Cardboard tags will replace plastic on Tip Top Bread, Burgen, Ploughman’s and other household brands sooner than expected after Fair Go’s 2020 Consumer Heroes put major bread bakers on the spot.
“We've developed something new and different, a cardboard bread tag, 100% made of recycled material and it's recyclable as well”, said Mark Bosomworth, NZ general manager for George Weston Foods, in a Fair Go interview with a trio of primary school students.
Consumer Heroes Amelia Foote-Webb, Jennika Kumar and Snigdha Raikar from Malfroy School in Rotorua were one of four teams selected by Fair Go to attempt to achieve change through consumer journalism.
Their issue was the polycarbonate closures on bread bags and the pollution they create.
“We researched it and discovered the plastic tags are really not very recyclable. Do we really have to have them at all or is there a better way?” asked Amelia, on behalf of the team.
When they contacted the major bakers, they learned George Weston Foods had been working on the alternative to plastic tags for its Australasian supply chain for four years.
It has just begun trialling the alternative in South Australia and had previously undertaken to replace plastic tags here by 2025.
The trio brought some healthy scepticism to the news.
“Were you going to do this anyway?”, asked Amelia.
The GWF executive replied that their interest had urged the company to reconsider and to bring forward its significant investment in the changeover.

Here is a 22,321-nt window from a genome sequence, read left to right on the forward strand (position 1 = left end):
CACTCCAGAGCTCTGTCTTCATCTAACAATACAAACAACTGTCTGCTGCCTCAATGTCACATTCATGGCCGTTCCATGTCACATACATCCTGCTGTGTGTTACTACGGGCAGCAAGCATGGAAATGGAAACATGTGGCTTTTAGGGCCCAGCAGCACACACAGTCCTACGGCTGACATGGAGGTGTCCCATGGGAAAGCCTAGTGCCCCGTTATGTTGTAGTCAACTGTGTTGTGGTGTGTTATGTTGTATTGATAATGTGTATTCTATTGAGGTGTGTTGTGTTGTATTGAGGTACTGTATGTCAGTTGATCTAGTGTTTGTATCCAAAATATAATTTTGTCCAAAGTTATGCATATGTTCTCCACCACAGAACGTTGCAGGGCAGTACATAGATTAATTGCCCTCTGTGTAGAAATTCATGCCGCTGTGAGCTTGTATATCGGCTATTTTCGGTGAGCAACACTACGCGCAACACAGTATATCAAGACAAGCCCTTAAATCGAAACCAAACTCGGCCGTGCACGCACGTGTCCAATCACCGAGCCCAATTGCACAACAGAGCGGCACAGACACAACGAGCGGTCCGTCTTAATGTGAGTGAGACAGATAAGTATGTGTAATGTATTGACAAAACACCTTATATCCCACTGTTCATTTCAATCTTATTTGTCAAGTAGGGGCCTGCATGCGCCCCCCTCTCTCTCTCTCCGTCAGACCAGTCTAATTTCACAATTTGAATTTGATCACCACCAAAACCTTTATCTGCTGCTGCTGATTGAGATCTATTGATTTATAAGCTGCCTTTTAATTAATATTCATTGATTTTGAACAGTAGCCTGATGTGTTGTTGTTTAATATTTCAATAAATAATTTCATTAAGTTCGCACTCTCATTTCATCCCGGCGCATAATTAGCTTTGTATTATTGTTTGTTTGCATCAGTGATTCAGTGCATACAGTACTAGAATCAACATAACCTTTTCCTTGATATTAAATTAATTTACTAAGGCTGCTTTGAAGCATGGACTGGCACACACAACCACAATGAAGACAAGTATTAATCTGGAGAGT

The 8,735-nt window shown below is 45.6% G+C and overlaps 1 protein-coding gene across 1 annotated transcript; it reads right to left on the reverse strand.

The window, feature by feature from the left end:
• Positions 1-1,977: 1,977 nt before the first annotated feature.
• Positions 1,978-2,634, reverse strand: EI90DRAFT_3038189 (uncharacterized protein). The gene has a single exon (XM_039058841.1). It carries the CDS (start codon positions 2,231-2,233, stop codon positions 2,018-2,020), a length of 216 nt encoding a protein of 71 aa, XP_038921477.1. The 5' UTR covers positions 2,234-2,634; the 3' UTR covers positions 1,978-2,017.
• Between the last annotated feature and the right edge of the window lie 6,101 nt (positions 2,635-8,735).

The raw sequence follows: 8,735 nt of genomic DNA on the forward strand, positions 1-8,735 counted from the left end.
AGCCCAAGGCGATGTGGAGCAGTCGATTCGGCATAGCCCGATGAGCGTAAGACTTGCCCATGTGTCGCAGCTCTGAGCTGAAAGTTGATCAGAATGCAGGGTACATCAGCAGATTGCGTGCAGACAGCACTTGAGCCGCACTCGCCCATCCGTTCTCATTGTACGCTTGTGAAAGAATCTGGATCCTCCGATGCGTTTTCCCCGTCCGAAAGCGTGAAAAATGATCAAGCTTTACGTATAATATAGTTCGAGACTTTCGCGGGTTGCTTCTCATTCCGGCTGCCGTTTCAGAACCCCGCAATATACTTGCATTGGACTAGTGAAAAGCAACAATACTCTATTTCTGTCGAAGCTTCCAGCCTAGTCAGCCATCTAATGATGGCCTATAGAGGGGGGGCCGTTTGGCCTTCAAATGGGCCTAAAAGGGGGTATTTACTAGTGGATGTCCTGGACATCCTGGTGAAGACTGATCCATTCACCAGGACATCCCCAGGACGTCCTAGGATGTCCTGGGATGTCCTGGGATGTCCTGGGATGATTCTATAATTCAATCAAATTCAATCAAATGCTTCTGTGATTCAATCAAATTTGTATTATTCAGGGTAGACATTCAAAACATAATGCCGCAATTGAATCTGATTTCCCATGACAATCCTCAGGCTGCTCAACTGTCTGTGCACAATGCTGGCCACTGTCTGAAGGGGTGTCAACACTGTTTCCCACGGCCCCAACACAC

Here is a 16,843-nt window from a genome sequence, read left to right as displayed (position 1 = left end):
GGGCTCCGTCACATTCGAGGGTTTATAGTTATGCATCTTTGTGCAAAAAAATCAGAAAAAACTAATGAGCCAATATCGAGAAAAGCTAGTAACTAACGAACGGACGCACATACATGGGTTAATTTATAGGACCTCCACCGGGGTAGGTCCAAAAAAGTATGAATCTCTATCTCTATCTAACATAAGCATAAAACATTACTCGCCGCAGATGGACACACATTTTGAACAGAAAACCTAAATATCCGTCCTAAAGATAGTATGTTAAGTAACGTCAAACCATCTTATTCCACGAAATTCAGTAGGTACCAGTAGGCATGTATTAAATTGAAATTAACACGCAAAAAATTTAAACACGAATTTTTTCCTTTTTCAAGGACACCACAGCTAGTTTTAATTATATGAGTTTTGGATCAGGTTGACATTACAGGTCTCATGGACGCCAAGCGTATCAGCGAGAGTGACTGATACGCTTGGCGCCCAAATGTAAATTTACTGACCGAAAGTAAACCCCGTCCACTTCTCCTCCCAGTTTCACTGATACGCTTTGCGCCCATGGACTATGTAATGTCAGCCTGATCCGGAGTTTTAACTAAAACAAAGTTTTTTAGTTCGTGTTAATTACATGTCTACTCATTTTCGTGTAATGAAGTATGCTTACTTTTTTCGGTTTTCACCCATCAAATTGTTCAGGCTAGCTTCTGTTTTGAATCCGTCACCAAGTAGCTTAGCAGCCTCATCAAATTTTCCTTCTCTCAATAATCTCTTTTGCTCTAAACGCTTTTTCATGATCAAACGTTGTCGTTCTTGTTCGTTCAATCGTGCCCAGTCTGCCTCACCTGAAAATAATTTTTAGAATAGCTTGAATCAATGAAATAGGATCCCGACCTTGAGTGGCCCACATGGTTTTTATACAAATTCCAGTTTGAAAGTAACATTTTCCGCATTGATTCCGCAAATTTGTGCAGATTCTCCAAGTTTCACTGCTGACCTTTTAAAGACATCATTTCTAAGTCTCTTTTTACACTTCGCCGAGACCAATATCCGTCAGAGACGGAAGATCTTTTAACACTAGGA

“When we heard that three girls from a school in Rotorua had some pretty strong views on this, we did feel we should step things up a bit so we've put this in place pretty quickly because you’ve given us a nudge and we really thank you for that, well done girls,” said Mr Bosomworth.
As a result of the trio’s efforts, GWF will swap plastic for 18 million cardboard tags in the coming year and 75 million by the end of 2022.
The new cardboard tags will also feature the “best before” date in larger more legible print to address complaints from the public about how hard it can be to read.
GWF told Fair Go that consumers should start to see the tags on loaves from around March or April.
There will still be plenty of plastic tags on shelves. Rival baker Goodman Fielder has yet to disclose how it will meet its commitment to phasing out un-recyclable plastic bread tags by 2025.
Consumers who want to do more than bin their tags or use them to keep cables tidy around the home or office or to fix the odd broken jandal do have one solution right now.
“Bread Tags for Wheelchairs” is a grass-roots international effort to collect the polycarbonate tags and ship them to South Africa where they are processed into plastic furniture. Profits support the purchase of wheelchairs for those in need in South Africa.
Amelia, Jennika and Snigdha say they may now turn their focus from plastic tags to plastic bags with an eye to next year’s contest.
Fair Go runs the Consumer Heroes Challenge each year from Term 3, asking schools to encourage their students to highlight a problem they want to solve, work through some of the steps to solving it and pitch for the chance to work with the Fair Go team to report on that journey.
The four winning schools have each received a $1000 cash prize from TVNZ and a camera and printer package donated by Canon.